We can learn more about this by reading Marc Hensel’s blog which can be found at http://www.marshlife.org/. Marc is a student in my UMass Boston colleague, Jarrett Byrnes, lab (more at http://byrneslab.net/). I asked Marc to clue me in on what he is doing so people understand why we have little corrals and cages around the marsh. Below is a subset of his research overall and a description of what may be happening and how he hopes to determine exactly what may be controlling the purple marsh crab populations.
“Salt marshes dominate the protected coastlines of the Atlantic Ocean from Canada to South America and are one of the world’s most valuable ecosystems. Because of their location on the border of terrestrial and marine ecosystems, marshes act as sponges for runoff, are a factory that churns out millions of juvenile fish, crabs and shrimp, and are important buffers for storm protection. In turn, their position on the coast means that they are affected by species interactions from both terrestrial (e.g. birds, mammals) and marine (e.g. fish, crabs) habitats. For example, in Cape Cod salt marshes, overfishing has reduced the number of marine predators, such as striped bass and cod, causing population densities of the native, herbivorous purple marsh crab, Sesarma reticulatum, to increase across its natural range. Increased above and below-ground purple marsh crab grazing from these dense populations has caused massive die-off of the foundation species Spartina alterniflora and subsequent creek bank erosion (Holdredge et al. 2009, Coverdale et al. 2012). Recent experiments indicate that the exclusion of predators increases S. reticulatum grazing and subsequent erosion of marsh creek banks in Cape Cod (Altieri et al. 2012), but the specific predators that are responsible for reducing crab densities are unknown and likely vary from marsh to marsh.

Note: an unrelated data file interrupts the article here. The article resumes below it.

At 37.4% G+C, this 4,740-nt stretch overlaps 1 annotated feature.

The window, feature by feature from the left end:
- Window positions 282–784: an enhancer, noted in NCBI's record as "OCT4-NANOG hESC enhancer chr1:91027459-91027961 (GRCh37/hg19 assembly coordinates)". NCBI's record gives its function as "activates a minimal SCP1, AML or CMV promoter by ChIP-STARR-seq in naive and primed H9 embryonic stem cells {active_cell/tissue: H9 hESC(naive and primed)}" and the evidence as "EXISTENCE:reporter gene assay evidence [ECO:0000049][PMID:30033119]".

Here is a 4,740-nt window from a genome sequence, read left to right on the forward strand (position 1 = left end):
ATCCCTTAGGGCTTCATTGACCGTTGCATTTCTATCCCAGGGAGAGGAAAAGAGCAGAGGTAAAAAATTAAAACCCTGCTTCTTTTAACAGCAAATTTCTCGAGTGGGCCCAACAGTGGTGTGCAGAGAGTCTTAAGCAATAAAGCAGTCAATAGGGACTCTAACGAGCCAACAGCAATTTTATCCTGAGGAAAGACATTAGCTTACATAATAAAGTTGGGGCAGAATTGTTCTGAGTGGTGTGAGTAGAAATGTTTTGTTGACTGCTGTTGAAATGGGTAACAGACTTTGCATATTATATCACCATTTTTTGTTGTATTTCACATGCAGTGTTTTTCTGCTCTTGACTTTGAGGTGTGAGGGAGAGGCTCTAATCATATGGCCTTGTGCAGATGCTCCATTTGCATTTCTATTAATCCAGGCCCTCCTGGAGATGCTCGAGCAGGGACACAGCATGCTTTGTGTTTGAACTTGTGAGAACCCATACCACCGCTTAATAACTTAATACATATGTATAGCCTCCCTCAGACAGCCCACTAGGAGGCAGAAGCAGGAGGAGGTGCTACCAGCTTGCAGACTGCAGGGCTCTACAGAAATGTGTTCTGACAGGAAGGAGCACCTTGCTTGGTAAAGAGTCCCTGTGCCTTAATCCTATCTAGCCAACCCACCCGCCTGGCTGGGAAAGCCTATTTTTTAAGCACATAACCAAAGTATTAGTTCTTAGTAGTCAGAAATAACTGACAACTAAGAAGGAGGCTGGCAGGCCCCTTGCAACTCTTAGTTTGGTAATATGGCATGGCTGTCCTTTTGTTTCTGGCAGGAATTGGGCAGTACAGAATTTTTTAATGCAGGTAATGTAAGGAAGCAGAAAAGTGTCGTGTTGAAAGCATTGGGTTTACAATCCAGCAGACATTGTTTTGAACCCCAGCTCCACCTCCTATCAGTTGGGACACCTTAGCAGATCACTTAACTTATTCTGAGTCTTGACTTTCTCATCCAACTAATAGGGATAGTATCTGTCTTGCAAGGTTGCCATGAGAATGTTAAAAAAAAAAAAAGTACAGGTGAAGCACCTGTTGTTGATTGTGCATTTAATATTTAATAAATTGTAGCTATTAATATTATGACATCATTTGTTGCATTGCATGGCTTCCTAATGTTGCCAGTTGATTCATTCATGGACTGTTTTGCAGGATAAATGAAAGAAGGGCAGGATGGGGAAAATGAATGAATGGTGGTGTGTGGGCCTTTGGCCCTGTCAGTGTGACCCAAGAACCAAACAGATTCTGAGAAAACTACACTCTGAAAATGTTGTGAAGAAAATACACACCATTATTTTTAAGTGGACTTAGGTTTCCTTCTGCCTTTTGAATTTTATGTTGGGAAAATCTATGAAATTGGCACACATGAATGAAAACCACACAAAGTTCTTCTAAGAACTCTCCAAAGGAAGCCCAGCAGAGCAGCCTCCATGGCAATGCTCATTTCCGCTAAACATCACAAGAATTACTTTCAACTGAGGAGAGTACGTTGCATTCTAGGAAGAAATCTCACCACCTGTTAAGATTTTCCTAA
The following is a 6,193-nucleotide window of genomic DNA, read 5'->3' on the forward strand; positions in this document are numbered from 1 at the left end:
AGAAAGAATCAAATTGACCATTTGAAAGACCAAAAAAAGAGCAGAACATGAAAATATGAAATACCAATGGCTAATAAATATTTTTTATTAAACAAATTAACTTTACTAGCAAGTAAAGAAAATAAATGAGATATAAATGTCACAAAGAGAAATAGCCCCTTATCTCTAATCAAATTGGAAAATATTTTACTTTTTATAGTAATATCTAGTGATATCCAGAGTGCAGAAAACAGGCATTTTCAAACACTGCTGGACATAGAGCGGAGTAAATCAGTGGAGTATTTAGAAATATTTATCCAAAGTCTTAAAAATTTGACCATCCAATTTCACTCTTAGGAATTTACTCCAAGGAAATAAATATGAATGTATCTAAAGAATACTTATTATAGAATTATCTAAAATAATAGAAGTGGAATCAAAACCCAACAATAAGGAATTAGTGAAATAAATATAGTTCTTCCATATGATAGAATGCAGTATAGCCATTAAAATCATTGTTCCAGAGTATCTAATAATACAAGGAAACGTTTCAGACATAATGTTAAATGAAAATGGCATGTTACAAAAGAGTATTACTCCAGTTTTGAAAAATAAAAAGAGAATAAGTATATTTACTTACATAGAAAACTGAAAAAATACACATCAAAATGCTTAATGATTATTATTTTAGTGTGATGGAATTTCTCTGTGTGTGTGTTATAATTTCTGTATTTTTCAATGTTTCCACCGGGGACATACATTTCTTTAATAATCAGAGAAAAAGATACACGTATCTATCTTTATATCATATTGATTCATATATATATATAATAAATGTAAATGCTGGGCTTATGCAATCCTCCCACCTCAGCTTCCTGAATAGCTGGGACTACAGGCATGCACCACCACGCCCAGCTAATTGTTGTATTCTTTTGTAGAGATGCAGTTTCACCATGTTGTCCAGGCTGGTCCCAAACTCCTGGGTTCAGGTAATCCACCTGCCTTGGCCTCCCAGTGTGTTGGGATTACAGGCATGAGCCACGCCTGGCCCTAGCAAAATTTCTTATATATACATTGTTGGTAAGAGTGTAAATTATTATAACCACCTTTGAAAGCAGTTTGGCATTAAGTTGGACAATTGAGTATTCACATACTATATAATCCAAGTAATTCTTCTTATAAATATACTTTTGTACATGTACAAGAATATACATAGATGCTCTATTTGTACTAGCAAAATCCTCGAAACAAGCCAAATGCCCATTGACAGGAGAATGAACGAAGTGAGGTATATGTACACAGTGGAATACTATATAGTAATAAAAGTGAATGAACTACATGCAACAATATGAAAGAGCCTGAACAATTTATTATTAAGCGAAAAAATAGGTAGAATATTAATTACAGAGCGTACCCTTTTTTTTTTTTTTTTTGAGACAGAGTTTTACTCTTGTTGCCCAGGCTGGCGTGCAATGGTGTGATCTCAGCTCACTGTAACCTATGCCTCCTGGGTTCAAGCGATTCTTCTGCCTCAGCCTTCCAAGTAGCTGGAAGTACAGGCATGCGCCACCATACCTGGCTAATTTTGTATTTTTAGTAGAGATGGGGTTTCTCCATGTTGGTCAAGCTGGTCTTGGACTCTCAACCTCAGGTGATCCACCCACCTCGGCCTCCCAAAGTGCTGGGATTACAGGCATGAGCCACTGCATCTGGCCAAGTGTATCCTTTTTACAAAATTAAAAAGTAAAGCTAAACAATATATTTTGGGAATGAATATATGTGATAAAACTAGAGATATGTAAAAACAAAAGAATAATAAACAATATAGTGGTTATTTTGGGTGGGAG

Salt marshes of Nantucket host a diverse food web of marsh invertebrates including marine (e.g. green crabs, blue crabs, American eels, mummichogs) and terrestrial species, (e.g. shorebird predators such as Great Egrets, gulls, American Oystercatchers, Greater Yellowlegs, Willets, and Whimbrels). Despite a resident population of S. reticulatum, Nantucket marshes have not shown signs of creek bank erosion due to overgrazing although some banks have high numbers of crab burrows. Observations last summer indicated that crab damage was present along banks, but was not widespread throughout marshes. Based on these observations I hypothesize that the unique, diverse assemblage of marine and avian marsh predators may be protecting Nantucket marsh creek banks by keeping S. reticulatum densities below an overgrazing threshold. Using tethering experiments (tying common prey species to a fishing line and limiting their access to shelter during high tide) I will be able to find out the frequency and identity of predation events. Thus far, videos have revealed that green crabs (Carcinus maenas) and blue crabs (Callinectes sapidus) may be the most important predators on the purple marsh crab and on fiddler crabs. In Folgers Marsh I am currently using a combination of surveys, tethering experiments, and a manipulative field experiment to answer the following questions: (1) What are the most common predators of creek bank invertebrates in Nantucket salt marshes? and (2) What is the relative importance of shorebird and marine predators on the community structure and ecosystem functioning of Nantucket marshes?